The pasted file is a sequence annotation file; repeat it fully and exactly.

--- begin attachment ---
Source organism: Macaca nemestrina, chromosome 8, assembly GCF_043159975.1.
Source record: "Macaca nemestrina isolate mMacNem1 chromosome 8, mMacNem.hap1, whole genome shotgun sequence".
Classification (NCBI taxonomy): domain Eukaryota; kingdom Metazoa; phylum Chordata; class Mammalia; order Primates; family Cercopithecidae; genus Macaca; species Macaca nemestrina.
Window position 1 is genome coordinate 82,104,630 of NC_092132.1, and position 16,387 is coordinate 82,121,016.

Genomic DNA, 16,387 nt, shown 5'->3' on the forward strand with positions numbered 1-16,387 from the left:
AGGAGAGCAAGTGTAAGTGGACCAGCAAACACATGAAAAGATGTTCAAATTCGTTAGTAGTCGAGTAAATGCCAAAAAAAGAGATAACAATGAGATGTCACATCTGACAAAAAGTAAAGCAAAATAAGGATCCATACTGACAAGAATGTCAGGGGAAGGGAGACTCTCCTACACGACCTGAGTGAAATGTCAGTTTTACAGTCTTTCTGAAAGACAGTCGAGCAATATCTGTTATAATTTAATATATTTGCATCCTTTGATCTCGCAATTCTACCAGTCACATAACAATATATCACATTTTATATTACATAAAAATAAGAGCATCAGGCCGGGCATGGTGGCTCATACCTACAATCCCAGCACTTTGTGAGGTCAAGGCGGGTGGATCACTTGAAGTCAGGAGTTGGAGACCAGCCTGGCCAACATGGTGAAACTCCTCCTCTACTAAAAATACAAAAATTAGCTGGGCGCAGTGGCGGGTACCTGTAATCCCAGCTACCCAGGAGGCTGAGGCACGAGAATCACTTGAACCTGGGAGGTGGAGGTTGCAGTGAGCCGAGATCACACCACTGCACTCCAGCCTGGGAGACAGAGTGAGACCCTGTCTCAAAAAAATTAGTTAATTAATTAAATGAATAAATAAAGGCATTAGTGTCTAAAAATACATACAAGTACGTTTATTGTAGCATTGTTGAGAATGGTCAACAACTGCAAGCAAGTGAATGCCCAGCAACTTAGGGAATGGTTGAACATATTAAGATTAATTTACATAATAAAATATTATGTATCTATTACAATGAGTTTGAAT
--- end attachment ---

Source organism: Macaca nemestrina, chromosome 8, assembly GCF_043159975.1.
Source record: "Macaca nemestrina isolate mMacNem1 chromosome 8, mMacNem.hap1, whole genome shotgun sequence".
Classification (NCBI taxonomy): domain Eukaryota; kingdom Metazoa; phylum Chordata; class Mammalia; order Primates; family Cercopithecidae; genus Macaca; species Macaca nemestrina.
Window position 1 is genome coordinate 82,104,630 of NC_092132.1, and position 16,387 is coordinate 82,121,016.

Genomic DNA, 16,387 nt, shown 5'->3' on the forward strand with positions numbered 1-16,387 from the left:
AGGAGAGCAAGTGTAAGTGGACCAGCAAACACATGAAAAGATGTTCAAATTCGTTAGTAGTCGAGTAAATGCCAAAAAAAGAGATAACAATGAGATGTCACATCTGACAAAAAGTAAAGCAAAATAAGGATCCATACTGACAAGAATGTCAGGGGAAGGGAGACTCTCCTACACGACCTGAGTGAAATGTCAGTTTTACAGTCTTTCTGAAAGACAGTCGAGCAATATCTGTTATAATTTAATATATTTGCATCCTTTGATCTCGCAATTCTACCAGTCACATAACAATATATCACATTTTATATTACATAAAAATAAGAGCATCAGGCCGGGCATGGTGGCTCATACCTACAATCCCAGCACTTTGTGAGGTCAAGGCGGGTGGATCACTTGAAGTCAGGAGTTGGAGACCAGCCTGGCCAACATGGTGAAACTCCTCCTCTACTAAAAATACAAAAATTAGCTGGGCGCAGTGGCGGGTACCTGTAATCCCAGCTACCCAGGAGGCTGAGGCACGAGAATCACTTGAACCTGGGAGGTGGAGGTTGCAGTGAGCCGAGATCACACCACTGCACTCCAGCCTGGGAGACAGAGTGAGACCCTGTCTCAAAAAAATTAGTTAATTAATTAAATGAATAAATAAAGGCATTAGTGTCTAAAAATACATACAAGTACGTTTATTGTAGCATTGTTGAGAATGGTCAACAACTGCAAGCAAGTGAATGCCCAGCAACTTAGGGAATGGTTGAACATATTAAGATTAATTTACATAATAAAATATTATGTATCTATTACAATGAGTTTGAAT